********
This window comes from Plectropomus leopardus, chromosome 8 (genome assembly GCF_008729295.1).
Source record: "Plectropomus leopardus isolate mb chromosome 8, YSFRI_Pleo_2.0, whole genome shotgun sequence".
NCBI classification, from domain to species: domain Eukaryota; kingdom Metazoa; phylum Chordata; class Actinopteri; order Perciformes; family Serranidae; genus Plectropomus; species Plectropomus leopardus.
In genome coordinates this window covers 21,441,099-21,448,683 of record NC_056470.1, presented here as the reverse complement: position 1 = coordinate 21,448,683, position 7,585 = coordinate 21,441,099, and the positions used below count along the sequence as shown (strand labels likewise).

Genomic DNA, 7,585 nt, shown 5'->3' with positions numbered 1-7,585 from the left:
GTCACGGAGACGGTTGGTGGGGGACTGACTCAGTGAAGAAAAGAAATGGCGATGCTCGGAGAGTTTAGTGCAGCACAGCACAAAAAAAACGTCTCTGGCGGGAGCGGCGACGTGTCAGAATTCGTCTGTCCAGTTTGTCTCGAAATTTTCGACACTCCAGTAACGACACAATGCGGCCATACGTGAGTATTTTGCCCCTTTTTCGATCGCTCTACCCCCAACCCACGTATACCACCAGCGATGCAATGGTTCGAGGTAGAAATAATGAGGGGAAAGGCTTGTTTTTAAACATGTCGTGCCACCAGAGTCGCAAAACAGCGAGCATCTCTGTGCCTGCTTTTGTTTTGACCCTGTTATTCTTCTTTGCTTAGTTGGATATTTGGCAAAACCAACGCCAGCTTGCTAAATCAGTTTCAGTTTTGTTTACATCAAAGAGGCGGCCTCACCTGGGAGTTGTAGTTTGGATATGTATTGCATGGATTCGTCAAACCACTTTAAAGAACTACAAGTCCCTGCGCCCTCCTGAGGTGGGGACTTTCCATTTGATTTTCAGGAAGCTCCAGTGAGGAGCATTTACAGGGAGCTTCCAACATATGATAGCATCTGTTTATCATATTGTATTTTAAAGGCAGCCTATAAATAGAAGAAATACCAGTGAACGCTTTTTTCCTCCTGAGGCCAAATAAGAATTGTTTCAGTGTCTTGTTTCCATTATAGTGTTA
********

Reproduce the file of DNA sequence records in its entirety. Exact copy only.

This window comes from Plectropomus leopardus, chromosome 8 (genome assembly GCF_008729295.1).
Source record: "Plectropomus leopardus isolate mb chromosome 8, YSFRI_Pleo_2.0, whole genome shotgun sequence".
NCBI classification, from domain to species: domain Eukaryota; kingdom Metazoa; phylum Chordata; class Actinopteri; order Perciformes; family Serranidae; genus Plectropomus; species Plectropomus leopardus.
In genome coordinates this window covers 21,441,099-21,448,683 of record NC_056470.1, presented here as the reverse complement: position 1 = coordinate 21,448,683, position 7,585 = coordinate 21,441,099, and the positions used below count along the sequence as shown (strand labels likewise).

Genomic DNA, 7,585 nt, shown 5'->3' with positions numbered 1-7,585 from the left:
GTCACGGAGACGGTTGGTGGGGGACTGACTCAGTGAAGAAAAGAAATGGCGATGCTCGGAGAGTTTAGTGCAGCACAGCACAAAAAAAACGTCTCTGGCGGGAGCGGCGACGTGTCAGAATTCGTCTGTCCAGTTTGTCTCGAAATTTTCGACACTCCAGTAACGACACAATGCGGCCATACGTGAGTATTTTGCCCCTTTTTCGATCGCTCTACCCCCAACCCACGTATACCACCAGCGATGCAATGGTTCGAGGTAGAAATAATGAGGGGAAAGGCTTGTTTTTAAACATGTCGTGCCACCAGAGTCGCAAAACAGCGAGCATCTCTGTGCCTGCTTTTGTTTTGACCCTGTTATTCTTCTTTGCTTAGTTGGATATTTGGCAAAACCAACGCCAGCTTGCTAAATCAGTTTCAGTTTTGTTTACATCAAAGAGGCGGCCTCACCTGGGAGTTGTAGTTTGGATATGTATTGCATGGATTCGTCAAACCACTTTAAAGAACTACAAGTCCCTGCGCCCTCCTGAGGTGGGGACTTTCCATTTGATTTTCAGGAAGCTCCAGTGAGGAGCATTTACAGGGAGCTTCCAACATATGATAGCATCTGTTTATCATATTGTATTTTAAAGGCAGCCTATAAATAGAAGAAATACCAGTGAACGCTTTTTTCCTCCTGAGGCCAAATAAGAATTGTTTCAGTGTCTTGTTTCCATTATAGTGTTA